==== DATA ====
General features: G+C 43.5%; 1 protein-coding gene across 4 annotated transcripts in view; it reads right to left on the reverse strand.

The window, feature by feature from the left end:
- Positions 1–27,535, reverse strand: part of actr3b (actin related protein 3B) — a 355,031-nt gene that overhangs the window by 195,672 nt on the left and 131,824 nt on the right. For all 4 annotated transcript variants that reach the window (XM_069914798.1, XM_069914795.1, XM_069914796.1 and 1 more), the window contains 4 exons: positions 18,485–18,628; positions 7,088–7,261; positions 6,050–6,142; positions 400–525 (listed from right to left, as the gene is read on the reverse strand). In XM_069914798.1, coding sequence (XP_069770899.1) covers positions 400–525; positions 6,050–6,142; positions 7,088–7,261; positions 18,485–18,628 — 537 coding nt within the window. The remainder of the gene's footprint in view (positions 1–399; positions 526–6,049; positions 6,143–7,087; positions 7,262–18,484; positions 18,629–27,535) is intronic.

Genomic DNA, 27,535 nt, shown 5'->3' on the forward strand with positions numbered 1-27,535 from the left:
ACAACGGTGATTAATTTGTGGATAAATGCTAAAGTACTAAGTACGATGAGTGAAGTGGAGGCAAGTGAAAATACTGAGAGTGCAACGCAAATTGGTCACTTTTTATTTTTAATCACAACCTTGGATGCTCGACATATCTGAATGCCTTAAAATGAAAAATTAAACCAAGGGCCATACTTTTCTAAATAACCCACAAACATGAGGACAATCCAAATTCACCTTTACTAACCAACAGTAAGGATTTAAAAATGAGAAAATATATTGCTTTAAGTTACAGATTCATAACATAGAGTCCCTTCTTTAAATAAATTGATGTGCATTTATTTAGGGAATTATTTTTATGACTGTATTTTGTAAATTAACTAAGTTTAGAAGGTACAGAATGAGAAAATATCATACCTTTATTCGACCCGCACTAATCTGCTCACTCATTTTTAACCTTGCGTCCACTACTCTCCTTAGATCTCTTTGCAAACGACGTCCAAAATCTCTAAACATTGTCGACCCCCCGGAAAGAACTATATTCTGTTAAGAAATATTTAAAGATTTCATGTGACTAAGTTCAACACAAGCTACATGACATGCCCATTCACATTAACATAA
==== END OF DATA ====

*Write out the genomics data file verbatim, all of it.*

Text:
General features: G+C 43.5%; 1 protein-coding gene across 4 annotated transcripts in view; it reads right to left on the reverse strand.

The window, feature by feature from the left end:
- Positions 1–27,535, reverse strand: part of actr3b (actin related protein 3B) — a 355,031-nt gene that overhangs the window by 195,672 nt on the left and 131,824 nt on the right. For all 4 annotated transcript variants that reach the window (XM_069914798.1, XM_069914795.1, XM_069914796.1 and 1 more), the window contains 4 exons: positions 18,485–18,628; positions 7,088–7,261; positions 6,050–6,142; positions 400–525 (listed from right to left, as the gene is read on the reverse strand). In XM_069914798.1, coding sequence (XP_069770899.1) covers positions 400–525; positions 6,050–6,142; positions 7,088–7,261; positions 18,485–18,628 — 537 coding nt within the window. The remainder of the gene's footprint in view (positions 1–399; positions 526–6,049; positions 6,143–7,087; positions 7,262–18,484; positions 18,629–27,535) is intronic.

Genomic DNA, 27,535 nt, shown 5'->3' on the forward strand with positions numbered 1-27,535 from the left:
ACAACGGTGATTAATTTGTGGATAAATGCTAAAGTACTAAGTACGATGAGTGAAGTGGAGGCAAGTGAAAATACTGAGAGTGCAACGCAAATTGGTCACTTTTTATTTTTAATCACAACCTTGGATGCTCGACATATCTGAATGCCTTAAAATGAAAAATTAAACCAAGGGCCATACTTTTCTAAATAACCCACAAACATGAGGACAATCCAAATTCACCTTTACTAACCAACAGTAAGGATTTAAAAATGAGAAAATATATTGCTTTAAGTTACAGATTCATAACATAGAGTCCCTTCTTTAAATAAATTGATGTGCATTTATTTAGGGAATTATTTTTATGACTGTATTTTGTAAATTAACTAAGTTTAGAAGGTACAGAATGAGAAAATATCATACCTTTATTCGACCCGCACTAATCTGCTCACTCATTTTTAACCTTGCGTCCACTACTCTCCTTAGATCTCTTTGCAAACGACGTCCAAAATCTCTAAACATTGTCGACCCCCCGGAAAGAACTATATTCTGTTAAGAAATATTTAAAGATTTCATGTGACTAAGTTCAACACAAGCTACATGACATGCCCATTCACATTAACATAA